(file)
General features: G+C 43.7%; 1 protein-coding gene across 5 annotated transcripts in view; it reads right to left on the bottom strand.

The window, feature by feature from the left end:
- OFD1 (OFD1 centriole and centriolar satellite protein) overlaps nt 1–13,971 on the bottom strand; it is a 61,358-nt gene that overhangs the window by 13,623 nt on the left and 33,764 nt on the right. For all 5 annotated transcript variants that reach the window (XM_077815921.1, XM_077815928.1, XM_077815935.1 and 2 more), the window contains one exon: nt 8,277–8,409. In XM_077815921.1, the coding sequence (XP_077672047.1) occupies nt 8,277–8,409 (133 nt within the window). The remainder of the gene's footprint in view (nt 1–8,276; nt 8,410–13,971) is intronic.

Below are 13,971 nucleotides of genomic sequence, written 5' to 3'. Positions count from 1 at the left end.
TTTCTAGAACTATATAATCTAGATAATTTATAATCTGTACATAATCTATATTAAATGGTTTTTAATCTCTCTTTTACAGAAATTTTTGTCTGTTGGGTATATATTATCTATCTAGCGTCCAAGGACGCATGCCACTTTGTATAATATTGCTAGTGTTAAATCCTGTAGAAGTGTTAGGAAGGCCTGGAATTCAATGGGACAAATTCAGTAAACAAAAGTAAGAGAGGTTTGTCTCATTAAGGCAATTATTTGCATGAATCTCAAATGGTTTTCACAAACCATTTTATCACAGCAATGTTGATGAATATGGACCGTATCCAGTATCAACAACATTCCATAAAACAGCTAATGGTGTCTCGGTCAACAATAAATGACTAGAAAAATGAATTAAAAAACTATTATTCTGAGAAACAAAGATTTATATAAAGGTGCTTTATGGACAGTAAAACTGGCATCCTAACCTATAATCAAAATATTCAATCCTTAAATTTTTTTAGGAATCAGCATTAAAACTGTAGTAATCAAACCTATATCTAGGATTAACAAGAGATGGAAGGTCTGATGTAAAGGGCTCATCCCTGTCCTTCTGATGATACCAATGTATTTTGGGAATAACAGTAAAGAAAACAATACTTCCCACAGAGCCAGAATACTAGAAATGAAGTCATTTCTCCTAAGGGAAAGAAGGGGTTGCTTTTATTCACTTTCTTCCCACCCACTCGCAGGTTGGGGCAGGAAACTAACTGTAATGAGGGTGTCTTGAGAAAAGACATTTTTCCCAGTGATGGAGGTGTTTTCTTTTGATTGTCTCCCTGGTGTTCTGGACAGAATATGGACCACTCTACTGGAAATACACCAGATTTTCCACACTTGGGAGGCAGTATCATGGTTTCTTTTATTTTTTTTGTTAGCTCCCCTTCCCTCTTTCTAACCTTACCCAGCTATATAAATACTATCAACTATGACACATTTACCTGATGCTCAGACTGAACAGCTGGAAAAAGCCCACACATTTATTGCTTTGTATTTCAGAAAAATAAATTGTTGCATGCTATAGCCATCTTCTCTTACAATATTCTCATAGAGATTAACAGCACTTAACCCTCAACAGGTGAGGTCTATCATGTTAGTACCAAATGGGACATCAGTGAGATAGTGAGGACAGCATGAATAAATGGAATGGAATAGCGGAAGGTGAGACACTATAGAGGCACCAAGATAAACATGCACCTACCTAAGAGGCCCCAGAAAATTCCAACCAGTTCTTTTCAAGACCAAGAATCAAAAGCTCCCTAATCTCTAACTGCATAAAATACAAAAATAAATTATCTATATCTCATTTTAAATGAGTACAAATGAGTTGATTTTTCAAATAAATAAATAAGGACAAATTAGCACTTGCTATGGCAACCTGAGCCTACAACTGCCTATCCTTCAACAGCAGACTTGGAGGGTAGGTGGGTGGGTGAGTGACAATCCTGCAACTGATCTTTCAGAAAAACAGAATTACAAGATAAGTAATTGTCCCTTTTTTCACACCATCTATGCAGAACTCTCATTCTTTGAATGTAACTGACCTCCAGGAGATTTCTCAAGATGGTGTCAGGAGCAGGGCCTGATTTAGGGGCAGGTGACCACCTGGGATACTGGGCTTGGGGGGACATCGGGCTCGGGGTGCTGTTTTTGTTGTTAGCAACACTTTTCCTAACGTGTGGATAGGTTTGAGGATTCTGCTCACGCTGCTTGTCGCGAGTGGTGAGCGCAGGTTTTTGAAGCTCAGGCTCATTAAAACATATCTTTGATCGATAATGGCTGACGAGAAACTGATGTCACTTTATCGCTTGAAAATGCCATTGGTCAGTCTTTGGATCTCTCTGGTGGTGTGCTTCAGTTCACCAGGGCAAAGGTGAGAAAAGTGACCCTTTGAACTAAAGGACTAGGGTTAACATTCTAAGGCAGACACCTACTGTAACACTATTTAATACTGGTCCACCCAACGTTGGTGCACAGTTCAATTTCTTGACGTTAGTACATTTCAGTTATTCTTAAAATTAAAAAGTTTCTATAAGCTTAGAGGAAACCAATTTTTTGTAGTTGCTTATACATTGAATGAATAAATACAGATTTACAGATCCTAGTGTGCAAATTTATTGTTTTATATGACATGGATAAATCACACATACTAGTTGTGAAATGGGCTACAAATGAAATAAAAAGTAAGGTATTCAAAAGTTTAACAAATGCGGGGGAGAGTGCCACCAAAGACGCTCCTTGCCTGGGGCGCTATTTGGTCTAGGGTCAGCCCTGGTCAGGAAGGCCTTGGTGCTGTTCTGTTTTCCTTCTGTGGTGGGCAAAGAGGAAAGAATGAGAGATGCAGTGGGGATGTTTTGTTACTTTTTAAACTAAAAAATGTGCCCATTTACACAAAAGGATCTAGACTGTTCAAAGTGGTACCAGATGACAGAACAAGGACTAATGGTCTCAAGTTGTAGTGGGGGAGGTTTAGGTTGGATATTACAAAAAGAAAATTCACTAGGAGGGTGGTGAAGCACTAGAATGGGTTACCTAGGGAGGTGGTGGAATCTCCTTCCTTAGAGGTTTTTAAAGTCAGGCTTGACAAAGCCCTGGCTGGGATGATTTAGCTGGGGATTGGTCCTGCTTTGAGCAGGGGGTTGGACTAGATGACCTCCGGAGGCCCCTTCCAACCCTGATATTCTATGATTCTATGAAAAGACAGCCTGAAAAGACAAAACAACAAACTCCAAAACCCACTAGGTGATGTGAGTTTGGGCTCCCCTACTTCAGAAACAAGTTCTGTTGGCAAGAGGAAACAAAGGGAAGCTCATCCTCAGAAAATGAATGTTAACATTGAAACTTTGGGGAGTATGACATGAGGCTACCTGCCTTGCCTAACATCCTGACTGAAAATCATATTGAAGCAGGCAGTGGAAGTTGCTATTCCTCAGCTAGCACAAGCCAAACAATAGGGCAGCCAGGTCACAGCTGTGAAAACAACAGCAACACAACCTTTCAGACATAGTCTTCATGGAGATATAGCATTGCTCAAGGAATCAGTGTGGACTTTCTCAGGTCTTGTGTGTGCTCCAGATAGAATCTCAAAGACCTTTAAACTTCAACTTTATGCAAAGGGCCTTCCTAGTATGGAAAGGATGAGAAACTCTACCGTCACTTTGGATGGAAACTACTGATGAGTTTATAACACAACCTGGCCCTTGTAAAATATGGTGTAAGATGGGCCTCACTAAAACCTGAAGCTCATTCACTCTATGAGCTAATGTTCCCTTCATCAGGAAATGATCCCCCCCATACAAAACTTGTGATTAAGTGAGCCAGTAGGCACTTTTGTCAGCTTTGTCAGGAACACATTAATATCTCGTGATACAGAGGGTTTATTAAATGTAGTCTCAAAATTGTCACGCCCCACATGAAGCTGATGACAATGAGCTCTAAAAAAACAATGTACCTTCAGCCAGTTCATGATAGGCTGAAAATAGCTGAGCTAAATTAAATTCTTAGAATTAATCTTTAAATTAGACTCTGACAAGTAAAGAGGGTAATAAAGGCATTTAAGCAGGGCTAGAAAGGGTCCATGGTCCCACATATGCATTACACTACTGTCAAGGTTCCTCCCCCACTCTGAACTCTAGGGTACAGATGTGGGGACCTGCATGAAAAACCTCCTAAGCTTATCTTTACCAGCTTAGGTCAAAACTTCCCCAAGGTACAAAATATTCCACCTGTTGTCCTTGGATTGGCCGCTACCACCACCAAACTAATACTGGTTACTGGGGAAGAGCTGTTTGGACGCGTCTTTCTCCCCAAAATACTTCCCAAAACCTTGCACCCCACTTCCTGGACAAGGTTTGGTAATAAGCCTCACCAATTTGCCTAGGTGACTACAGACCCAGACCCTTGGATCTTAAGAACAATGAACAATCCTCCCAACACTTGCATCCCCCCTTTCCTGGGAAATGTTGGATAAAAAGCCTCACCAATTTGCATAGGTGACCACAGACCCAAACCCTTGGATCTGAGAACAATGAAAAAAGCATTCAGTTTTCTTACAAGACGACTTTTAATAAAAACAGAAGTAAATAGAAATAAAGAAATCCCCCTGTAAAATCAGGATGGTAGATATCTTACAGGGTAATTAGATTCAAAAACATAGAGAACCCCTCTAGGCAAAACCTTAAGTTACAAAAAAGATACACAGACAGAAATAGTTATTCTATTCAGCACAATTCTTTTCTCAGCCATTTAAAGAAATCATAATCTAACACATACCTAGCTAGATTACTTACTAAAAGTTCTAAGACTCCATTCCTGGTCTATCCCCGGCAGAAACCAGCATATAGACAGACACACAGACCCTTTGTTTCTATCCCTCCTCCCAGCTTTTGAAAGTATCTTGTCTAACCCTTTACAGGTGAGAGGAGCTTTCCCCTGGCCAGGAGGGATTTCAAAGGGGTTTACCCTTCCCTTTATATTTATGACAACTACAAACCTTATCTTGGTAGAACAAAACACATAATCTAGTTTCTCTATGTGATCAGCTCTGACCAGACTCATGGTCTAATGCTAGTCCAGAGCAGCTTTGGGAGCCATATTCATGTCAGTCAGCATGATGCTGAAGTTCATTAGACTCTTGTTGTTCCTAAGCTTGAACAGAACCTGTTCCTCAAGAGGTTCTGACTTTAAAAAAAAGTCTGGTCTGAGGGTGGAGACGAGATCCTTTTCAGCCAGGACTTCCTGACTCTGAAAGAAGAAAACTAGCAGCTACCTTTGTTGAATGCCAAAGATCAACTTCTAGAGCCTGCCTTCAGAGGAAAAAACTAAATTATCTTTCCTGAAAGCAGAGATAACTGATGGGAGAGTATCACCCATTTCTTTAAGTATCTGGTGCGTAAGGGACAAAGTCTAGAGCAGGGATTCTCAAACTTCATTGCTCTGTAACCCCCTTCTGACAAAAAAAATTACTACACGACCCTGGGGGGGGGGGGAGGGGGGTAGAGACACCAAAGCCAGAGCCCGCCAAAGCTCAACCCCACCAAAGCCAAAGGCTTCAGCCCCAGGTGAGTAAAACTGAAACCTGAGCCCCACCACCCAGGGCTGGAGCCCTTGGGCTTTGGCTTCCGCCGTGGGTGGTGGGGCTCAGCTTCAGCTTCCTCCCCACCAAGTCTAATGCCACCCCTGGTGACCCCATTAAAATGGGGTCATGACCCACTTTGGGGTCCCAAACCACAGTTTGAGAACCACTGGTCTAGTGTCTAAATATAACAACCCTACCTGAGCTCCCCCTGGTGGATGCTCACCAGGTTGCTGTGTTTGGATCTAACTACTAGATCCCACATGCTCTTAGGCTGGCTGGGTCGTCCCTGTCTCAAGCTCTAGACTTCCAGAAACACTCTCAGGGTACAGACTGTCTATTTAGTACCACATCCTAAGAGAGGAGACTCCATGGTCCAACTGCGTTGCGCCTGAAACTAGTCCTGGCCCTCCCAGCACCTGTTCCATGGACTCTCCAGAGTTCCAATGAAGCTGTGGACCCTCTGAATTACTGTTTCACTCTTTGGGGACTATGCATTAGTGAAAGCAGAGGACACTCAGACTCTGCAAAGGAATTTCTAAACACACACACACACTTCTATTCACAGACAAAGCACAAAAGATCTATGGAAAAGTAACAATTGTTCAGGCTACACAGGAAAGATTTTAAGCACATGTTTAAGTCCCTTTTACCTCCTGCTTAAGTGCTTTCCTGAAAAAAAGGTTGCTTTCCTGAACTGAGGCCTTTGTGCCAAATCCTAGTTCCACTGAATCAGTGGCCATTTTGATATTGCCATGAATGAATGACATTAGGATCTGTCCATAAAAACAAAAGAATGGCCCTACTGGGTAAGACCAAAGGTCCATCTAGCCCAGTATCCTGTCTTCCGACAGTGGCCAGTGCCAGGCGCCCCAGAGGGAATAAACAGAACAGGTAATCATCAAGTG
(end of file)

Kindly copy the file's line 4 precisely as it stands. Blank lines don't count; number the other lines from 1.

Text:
Below are 13,971 nucleotides of genomic sequence, written 5' to 3'. Positions count from 1 at the left end.